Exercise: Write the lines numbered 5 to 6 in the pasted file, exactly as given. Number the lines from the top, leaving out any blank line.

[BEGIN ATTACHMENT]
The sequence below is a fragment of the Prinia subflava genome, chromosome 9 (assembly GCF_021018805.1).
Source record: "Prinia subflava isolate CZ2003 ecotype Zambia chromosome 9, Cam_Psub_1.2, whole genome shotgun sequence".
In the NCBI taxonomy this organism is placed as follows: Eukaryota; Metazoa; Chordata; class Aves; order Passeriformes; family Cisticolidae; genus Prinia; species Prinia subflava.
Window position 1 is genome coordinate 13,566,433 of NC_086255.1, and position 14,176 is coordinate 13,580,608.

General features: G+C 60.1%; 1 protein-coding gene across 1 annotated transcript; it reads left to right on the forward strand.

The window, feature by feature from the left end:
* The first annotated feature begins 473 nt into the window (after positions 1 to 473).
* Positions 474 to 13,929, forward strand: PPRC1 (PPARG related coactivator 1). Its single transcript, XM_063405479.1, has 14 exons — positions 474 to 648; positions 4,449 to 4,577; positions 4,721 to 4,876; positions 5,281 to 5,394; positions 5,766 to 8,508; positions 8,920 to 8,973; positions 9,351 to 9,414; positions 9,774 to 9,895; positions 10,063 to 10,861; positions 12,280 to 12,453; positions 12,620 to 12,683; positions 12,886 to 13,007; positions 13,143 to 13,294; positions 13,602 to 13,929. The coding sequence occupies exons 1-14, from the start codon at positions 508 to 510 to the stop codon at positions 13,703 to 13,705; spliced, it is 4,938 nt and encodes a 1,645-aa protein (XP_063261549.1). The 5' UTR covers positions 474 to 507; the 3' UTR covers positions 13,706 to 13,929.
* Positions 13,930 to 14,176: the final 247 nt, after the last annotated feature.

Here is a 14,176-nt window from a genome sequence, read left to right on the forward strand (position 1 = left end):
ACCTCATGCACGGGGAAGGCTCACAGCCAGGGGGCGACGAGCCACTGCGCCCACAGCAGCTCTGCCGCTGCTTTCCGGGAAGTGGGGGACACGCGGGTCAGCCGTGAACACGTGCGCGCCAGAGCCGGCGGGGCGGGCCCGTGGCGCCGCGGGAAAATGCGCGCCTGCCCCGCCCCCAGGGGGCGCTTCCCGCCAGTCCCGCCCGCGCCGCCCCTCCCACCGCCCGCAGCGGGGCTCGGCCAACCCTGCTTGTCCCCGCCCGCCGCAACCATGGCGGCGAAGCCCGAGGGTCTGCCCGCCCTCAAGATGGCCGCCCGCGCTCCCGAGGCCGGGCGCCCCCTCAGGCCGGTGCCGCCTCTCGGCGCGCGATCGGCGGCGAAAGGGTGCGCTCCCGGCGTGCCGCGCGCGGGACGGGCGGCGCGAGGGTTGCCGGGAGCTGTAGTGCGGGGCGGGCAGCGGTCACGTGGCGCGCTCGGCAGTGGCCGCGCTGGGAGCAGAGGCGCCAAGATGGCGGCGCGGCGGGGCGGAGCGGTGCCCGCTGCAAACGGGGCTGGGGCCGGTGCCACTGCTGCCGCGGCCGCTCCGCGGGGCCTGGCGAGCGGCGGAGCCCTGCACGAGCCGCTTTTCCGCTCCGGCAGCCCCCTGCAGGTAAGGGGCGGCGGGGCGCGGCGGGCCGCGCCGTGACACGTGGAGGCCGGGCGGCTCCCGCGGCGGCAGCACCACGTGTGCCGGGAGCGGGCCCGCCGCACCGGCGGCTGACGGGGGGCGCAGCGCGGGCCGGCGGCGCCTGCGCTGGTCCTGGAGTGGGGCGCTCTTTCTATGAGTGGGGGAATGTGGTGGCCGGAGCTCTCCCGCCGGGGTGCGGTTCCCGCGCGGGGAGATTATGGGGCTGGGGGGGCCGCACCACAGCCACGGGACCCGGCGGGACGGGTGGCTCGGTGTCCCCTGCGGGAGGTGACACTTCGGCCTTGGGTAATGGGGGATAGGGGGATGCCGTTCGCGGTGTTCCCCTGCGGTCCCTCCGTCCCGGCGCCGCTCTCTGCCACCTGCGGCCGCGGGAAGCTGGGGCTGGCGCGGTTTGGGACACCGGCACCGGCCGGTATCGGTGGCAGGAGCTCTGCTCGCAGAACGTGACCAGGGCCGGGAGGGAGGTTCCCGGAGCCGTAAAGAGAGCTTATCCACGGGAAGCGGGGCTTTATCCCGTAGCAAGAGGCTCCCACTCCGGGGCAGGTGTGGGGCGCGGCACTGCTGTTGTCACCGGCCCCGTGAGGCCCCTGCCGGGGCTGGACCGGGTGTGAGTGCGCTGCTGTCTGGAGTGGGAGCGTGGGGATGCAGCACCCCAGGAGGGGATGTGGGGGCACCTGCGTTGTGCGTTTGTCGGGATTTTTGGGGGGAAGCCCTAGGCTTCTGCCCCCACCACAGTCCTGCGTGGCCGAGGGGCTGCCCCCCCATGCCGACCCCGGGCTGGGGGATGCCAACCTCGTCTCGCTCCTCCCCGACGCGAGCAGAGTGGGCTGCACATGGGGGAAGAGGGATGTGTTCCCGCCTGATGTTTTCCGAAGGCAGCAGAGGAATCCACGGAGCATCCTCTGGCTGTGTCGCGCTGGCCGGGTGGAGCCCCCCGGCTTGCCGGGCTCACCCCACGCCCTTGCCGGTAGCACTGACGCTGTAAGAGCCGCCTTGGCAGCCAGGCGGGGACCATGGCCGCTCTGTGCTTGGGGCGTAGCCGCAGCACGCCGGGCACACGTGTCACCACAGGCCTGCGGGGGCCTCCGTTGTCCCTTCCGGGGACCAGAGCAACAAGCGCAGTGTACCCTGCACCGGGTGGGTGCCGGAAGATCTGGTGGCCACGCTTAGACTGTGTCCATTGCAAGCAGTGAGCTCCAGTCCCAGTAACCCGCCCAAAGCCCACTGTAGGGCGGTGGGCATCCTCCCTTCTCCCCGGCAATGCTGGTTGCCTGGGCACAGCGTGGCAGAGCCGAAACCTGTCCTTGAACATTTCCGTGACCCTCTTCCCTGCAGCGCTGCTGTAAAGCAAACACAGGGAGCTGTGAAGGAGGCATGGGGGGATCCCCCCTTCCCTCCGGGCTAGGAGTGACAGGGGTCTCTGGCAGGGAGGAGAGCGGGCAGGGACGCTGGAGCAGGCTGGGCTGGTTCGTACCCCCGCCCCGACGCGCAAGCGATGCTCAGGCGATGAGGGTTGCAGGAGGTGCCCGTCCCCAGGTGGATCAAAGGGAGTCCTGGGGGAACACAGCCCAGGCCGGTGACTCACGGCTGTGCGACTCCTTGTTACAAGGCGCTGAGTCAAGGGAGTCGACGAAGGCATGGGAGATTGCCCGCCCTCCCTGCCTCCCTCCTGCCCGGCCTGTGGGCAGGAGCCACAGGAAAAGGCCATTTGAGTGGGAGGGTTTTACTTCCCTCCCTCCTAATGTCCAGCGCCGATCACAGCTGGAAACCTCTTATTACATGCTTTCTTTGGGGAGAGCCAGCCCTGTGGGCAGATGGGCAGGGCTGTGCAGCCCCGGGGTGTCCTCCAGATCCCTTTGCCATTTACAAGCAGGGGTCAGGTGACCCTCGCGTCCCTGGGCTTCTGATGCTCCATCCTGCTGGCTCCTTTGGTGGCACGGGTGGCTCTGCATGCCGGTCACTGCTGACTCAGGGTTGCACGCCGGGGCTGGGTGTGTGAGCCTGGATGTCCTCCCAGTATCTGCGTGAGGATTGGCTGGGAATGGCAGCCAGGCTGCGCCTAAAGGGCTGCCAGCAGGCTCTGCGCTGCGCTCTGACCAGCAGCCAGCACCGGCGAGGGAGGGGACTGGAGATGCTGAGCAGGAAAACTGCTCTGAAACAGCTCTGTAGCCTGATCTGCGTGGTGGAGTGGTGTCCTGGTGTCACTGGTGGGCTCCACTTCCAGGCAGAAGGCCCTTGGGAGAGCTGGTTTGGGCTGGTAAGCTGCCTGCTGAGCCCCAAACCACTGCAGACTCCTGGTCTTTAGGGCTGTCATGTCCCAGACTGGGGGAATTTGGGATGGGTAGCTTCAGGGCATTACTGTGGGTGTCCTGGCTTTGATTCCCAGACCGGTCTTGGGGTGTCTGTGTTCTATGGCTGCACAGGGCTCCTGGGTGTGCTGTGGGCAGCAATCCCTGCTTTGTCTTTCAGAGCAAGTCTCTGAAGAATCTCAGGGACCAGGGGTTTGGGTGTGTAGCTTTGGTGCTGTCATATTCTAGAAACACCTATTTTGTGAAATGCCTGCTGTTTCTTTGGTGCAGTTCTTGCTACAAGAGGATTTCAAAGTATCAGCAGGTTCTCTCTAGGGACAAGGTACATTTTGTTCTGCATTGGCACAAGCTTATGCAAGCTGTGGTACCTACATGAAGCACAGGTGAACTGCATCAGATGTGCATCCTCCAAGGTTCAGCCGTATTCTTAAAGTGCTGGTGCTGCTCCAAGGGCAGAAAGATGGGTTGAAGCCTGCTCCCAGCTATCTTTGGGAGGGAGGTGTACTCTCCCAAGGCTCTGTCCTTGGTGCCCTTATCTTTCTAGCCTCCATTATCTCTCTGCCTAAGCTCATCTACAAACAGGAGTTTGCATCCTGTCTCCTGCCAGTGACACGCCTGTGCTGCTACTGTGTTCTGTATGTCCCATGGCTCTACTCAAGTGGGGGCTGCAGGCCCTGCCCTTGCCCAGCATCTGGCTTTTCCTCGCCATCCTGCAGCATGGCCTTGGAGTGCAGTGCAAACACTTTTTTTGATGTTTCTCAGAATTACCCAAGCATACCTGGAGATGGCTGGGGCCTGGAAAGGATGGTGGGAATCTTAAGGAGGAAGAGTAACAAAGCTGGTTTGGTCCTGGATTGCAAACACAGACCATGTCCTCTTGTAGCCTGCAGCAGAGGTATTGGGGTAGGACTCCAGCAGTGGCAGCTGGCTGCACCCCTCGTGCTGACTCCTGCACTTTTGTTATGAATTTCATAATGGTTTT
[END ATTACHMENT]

General features: G+C 60.1%; 1 protein-coding gene across 1 annotated transcript; it reads left to right on the forward strand.

The window, feature by feature from the left end: